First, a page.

- The Central Bank of Nigeria (CBN) has announced the removal of the ±2.5% cap spread it had previously placed on interbank foreign exchange (FX) transactions, effective immediately.
- In the circular, released Thursday, February 8, 2023, and addressed to “All Authorised Dealers,” the apex bank stated that the initial restriction on the sale of interbank proceeds has also been discontinued.
- Signed by the Director of CBN’s Financial Markets Department, Omolara Omotunde Duke, the directive is part of the country’s financial regulator’s ongoing FX market reform efforts to encourage a market-based price discovery system.
This move means that market forces such as demand and supply, which are governed by buyer-seller interactions, will now determine the interbank foreign exchange rate.
All authorised dealers are mandated to conduct foreign exchange transactions on a "Willing Buyer and Willing Seller" basis while adhering strictly to high standards in all of their dealings in the Nigerian Foreign Exchange Market, such as implementing appropriate price disclosures and transaction transparency.
This news comes after the CBN, on January 31, released a counter policy that removed the exchange rate cap for IMTOs, making the Nigerian foreign exchange market more transparent and promoting market-driven exchange rates.
In its document titled "Revised Guidelines for the Operation of the Nigerian Inter-bank Foreign Exchange Market," released in June 2016, the CBN's list of allowed participants in the inter-bank FX market included authorised dealers, authorised buyers, oil companies, oil service companies, exporters, end-users, and any other entity the apex bank may designate from time to time.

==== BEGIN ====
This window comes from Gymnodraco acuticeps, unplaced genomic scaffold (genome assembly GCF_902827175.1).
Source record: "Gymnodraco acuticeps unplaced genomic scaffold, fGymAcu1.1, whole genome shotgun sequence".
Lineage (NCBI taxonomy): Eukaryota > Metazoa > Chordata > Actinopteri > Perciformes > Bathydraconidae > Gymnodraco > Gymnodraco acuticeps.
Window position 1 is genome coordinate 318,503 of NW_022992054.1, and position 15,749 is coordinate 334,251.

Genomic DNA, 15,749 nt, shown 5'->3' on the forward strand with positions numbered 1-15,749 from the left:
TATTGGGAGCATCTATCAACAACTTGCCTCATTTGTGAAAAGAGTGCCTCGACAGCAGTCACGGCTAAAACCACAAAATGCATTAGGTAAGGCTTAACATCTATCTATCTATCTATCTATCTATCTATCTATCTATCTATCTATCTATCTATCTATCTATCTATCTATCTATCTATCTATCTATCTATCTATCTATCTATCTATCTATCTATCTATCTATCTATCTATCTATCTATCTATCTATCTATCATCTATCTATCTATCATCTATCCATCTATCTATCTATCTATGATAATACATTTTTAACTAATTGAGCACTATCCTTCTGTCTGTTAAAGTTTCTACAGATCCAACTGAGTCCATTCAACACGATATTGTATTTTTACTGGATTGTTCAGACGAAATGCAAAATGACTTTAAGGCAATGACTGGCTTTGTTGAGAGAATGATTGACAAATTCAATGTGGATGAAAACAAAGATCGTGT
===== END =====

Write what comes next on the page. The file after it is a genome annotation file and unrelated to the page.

A significant part of the 2016 guidelines prohibited the sales of Inter-bank funds to the Bureau-de-Change (BDC).
However, following the new CBN directive that has discontinued “restrictions on the sale of interbank proceeds,” authorised dealers in the inter-bank FX market can now sell market proceeds to BDC operators and other willing buyers outside the market.
The bankers' bank also required authorised dealers to record all completed forex transactions on the designated treasury systems and report them to the appropriate market authorities.
In a circular referenced TED/FEM/PUB/FPC/001/009 issued on September 13, 2023, the CBN reiterated that International Money Transfer Operators (IMTOs) and banks must quote an exchange rate cap of between -2.5% to +2.5% around the previous day’s closing rate of the Nigerian Foreign Exchange Market.